THE shipping minister is expected to rule this week on Liverpool’s bid to grab a slice of Southampton’s lucrative cruise trade.

Mike Penning will tell MPs how much public money Liverpool will have to pay back for the right to host turnaround cruises at its taxpayer funded £21m Pier Head terminal.

The Mersey city is already preparing to open a new temporary customs and baggage check-in marquee at the City of Liverpool Cruise Terminal ready to start and finish its first cruise on May 29.

Southampton and other UK cruise ports are demanding all public handouts are repaid so their privately funded operations are not threatened by an unfair playing field.

Euro MPs are now preparing to meet the EU’s competition chief to demand Liverpool fully repay £9m in European cash that match funded UK grants for construction of the terminal on the strict condition it could not be used to start and finish cruises.

South-east Tory MEP Daniel Hannan and his North East counterpart Martin Callanan, chairman of the European Conservatives and Reformists Group, are set to meet the EU competition commissioner in coming weeks.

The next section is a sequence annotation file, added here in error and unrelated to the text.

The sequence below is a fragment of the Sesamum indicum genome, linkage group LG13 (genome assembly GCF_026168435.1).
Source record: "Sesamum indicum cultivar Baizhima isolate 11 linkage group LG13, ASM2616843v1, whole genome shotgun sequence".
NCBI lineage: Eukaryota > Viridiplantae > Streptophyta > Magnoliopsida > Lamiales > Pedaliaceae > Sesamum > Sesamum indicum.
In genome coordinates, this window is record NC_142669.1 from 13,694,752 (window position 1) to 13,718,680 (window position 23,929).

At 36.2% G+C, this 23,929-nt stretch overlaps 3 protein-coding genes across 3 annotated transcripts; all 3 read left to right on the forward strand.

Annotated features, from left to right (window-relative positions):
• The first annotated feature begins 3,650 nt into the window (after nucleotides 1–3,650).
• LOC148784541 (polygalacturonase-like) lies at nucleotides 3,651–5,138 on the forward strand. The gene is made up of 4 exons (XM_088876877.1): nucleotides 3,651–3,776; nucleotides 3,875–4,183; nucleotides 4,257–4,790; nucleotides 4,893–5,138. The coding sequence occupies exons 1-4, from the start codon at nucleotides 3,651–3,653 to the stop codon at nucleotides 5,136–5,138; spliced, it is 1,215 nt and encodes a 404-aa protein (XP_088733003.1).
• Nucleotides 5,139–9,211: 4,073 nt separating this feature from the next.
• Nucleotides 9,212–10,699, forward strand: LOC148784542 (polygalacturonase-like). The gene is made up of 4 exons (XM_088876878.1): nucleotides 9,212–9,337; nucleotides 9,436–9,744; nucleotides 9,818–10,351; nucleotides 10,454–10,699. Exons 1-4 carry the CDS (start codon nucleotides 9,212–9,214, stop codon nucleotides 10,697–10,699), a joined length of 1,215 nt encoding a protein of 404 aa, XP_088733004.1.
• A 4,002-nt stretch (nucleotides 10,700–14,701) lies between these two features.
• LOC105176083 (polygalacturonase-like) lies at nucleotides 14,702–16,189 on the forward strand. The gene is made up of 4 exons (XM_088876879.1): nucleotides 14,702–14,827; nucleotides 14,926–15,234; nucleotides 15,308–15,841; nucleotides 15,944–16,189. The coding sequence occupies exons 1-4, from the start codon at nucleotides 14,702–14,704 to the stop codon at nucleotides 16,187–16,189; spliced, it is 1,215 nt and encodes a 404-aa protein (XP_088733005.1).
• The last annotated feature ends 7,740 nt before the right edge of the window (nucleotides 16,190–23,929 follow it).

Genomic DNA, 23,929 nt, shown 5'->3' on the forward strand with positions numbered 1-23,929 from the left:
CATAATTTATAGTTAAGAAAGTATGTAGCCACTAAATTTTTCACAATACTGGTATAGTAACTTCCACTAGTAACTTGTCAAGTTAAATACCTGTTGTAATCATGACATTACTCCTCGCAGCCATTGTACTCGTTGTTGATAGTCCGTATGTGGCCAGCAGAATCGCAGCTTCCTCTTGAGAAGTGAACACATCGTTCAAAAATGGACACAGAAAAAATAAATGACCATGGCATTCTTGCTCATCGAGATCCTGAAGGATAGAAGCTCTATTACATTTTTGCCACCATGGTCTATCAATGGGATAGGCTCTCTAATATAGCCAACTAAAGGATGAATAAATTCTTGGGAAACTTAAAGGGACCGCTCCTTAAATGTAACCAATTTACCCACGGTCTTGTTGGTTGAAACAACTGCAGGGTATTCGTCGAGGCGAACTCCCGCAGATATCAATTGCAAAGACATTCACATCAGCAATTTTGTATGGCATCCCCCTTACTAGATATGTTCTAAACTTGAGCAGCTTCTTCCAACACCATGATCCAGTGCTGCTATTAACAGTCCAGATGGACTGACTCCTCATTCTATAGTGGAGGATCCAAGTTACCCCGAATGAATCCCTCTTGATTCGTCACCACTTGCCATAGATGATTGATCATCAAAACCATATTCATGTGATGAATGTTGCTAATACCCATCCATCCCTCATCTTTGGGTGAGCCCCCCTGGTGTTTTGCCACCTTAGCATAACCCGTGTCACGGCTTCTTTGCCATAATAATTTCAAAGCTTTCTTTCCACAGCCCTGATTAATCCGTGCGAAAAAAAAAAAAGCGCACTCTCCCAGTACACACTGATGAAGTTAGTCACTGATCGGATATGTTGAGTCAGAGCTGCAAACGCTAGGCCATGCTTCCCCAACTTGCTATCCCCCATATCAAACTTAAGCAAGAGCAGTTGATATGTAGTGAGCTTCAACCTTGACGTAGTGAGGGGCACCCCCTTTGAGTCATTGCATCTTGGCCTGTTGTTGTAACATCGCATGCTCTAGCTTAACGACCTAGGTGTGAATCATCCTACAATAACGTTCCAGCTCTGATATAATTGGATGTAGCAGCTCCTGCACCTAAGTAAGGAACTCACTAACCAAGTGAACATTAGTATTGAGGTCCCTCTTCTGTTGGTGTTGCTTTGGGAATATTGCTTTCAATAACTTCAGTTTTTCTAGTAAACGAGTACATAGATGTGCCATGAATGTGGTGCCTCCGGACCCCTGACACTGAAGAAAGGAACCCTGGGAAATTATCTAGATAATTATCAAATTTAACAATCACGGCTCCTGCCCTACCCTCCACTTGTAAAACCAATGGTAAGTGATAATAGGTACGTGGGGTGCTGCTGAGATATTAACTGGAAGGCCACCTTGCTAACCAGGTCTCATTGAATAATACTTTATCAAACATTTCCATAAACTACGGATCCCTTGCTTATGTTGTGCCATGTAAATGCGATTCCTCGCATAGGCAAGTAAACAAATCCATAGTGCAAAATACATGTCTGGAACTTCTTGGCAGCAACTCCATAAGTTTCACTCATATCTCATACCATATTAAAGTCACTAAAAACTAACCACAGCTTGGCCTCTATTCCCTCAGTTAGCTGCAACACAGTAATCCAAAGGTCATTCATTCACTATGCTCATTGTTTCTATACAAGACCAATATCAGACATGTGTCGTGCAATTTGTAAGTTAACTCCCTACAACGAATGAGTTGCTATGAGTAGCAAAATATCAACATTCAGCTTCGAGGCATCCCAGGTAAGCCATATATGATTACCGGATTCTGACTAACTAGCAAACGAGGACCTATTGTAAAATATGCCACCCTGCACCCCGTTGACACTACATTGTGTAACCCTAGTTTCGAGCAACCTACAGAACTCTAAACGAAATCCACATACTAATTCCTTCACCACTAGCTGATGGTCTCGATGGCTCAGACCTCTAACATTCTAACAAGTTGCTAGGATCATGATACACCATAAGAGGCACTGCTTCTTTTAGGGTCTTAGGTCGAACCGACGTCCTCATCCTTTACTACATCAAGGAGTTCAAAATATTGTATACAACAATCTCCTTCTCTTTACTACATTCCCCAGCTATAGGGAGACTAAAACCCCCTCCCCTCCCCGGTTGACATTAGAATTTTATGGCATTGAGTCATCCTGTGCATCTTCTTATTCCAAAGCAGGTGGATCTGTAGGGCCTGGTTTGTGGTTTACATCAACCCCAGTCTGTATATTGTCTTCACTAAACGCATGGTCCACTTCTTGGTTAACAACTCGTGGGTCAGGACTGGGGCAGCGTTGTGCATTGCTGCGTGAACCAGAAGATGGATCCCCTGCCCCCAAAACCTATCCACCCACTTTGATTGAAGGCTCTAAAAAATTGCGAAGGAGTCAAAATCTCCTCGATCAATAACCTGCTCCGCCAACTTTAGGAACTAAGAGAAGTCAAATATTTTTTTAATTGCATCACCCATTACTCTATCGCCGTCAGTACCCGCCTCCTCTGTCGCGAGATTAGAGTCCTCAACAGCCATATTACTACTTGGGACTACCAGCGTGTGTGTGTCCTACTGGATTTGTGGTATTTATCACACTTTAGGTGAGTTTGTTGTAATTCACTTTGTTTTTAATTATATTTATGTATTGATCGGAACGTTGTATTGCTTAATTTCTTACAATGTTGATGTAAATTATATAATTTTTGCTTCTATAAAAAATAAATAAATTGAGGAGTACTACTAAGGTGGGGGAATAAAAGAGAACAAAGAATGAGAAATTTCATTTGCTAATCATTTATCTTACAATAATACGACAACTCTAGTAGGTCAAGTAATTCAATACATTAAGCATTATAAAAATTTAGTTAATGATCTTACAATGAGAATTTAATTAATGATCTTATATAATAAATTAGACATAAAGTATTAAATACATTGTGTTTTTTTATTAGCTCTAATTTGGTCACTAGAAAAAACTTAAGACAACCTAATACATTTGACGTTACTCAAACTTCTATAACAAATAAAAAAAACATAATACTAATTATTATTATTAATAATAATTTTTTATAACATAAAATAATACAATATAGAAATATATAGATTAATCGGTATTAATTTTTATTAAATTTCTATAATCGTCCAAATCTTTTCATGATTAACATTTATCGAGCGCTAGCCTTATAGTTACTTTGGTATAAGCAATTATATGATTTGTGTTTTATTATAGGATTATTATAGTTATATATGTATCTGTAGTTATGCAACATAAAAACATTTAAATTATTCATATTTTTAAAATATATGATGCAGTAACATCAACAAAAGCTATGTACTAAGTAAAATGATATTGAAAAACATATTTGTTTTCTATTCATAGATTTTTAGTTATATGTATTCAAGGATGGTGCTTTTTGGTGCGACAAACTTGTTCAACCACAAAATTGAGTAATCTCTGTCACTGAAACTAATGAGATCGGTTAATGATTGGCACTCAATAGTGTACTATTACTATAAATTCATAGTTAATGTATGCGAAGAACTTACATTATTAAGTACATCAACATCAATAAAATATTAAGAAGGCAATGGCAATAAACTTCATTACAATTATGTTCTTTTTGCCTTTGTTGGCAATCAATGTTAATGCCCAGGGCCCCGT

Liverpool, which had an initial £5.3m repayment offer rejected by ministers, has not proposed to pay back any EU cash, claiming that there is no overriding legal requirement to do so.

Speaking on a visit to Southampton Mr Hannan said: “It’s about fairness. I’ve got nothing at all against Liverpool dock. If I were a north-west MEP I would still say that this is outrageous.”

He added: “The EU requirements on competition law are tougher than the UK.

“The EU is explicitly forbidden in the clearest language that lawyers can devise from giving any grants to anyone where it constitutes unfair competition. So the only way forward is they pay the money back.”

He added: “You can never be certain with the EU because it’s such a bizarre organisation but the law is so clear, so open and shut, it’s very difficult to see how they could let it stand.”

Liverpool city mayor Joe Anderson has been accused of trying to bounce a decision by pressing ahead with the construction of a 1,200 capacity customs and baggage check-in facility ready for the MV Ocean Countess to become the first cruise liner in 40 years to operate a turnaround passenger voyage from its Pier Head landing stage.

Liverpool’s other existing turnaround facility is at the commercial harbour in Langton Dock, next to a scrapheap.